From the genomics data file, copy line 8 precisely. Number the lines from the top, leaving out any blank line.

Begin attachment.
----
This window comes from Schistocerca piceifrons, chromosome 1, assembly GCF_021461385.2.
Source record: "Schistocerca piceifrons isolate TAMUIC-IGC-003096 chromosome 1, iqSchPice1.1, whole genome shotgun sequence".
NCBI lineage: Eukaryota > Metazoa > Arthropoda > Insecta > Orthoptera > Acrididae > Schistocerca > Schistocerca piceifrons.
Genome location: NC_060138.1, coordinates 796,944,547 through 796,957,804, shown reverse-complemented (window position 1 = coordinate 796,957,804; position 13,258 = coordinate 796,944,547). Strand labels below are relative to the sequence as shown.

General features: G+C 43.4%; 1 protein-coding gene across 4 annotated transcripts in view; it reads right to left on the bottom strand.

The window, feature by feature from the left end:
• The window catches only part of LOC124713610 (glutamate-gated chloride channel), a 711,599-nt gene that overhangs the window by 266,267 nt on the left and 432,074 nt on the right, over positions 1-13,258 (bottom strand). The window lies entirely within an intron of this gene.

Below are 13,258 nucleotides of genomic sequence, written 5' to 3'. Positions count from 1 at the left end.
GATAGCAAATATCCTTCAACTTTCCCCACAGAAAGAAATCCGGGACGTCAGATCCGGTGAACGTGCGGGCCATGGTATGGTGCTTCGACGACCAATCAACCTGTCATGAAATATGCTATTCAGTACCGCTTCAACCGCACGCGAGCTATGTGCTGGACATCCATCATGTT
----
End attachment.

Below are 13,258 nucleotides of genomic sequence, written 5' to 3'. Positions count from 1 at the left end.